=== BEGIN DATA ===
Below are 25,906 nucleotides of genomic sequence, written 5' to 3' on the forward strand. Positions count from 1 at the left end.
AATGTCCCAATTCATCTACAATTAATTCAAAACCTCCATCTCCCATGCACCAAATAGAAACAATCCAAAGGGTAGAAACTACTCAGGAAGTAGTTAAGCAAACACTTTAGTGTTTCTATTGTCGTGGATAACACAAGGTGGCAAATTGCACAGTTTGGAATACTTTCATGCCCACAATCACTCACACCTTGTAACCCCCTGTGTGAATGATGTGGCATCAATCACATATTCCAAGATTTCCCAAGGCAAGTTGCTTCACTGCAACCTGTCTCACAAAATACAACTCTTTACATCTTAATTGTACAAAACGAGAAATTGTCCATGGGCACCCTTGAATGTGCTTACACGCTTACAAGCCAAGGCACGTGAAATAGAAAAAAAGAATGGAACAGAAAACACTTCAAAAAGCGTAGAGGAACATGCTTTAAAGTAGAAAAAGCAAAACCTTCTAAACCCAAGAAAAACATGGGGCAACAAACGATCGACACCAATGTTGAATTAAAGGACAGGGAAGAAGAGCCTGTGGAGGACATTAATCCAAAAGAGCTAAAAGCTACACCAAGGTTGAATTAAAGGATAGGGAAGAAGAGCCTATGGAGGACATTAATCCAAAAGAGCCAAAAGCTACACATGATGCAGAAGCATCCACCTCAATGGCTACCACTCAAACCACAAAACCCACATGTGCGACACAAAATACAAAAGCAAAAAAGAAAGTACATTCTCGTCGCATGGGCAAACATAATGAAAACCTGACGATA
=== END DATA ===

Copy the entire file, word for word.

Below are 25,906 nucleotides of genomic sequence, written 5' to 3' on the forward strand. Positions count from 1 at the left end.
AATGTCCCAATTCATCTACAATTAATTCAAAACCTCCATCTCCCATGCACCAAATAGAAACAATCCAAAGGGTAGAAACTACTCAGGAAGTAGTTAAGCAAACACTTTAGTGTTTCTATTGTCGTGGATAACACAAGGTGGCAAATTGCACAGTTTGGAATACTTTCATGCCCACAATCACTCACACCTTGTAACCCCCTGTGTGAATGATGTGGCATCAATCACATATTCCAAGATTTCCCAAGGCAAGTTGCTTCACTGCAACCTGTCTCACAAAATACAACTCTTTACATCTTAATTGTACAAAACGAGAAATTGTCCATGGGCACCCTTGAATGTGCTTACACGCTTACAAGCCAAGGCACGTGAAATAGAAAAAAAGAATGGAACAGAAAACACTTCAAAAAGCGTAGAGGAACATGCTTTAAAGTAGAAAAAGCAAAACCTTCTAAACCCAAGAAAAACATGGGGCAACAAACGATCGACACCAATGTTGAATTAAAGGACAGGGAAGAAGAGCCTGTGGAGGACATTAATCCAAAAGAGCTAAAAGCTACACCAAGGTTGAATTAAAGGATAGGGAAGAAGAGCCTATGGAGGACATTAATCCAAAAGAGCCAAAAGCTACACATGATGCAGAAGCATCCACCTCAATGGCTACCACTCAAACCACAAAACCCACATGTGCGACACAAAATACAAAAGCAAAAAAGAAAGTACATTCTCGTCGCATGGGCAAACATAATGAAAACCTGACGATA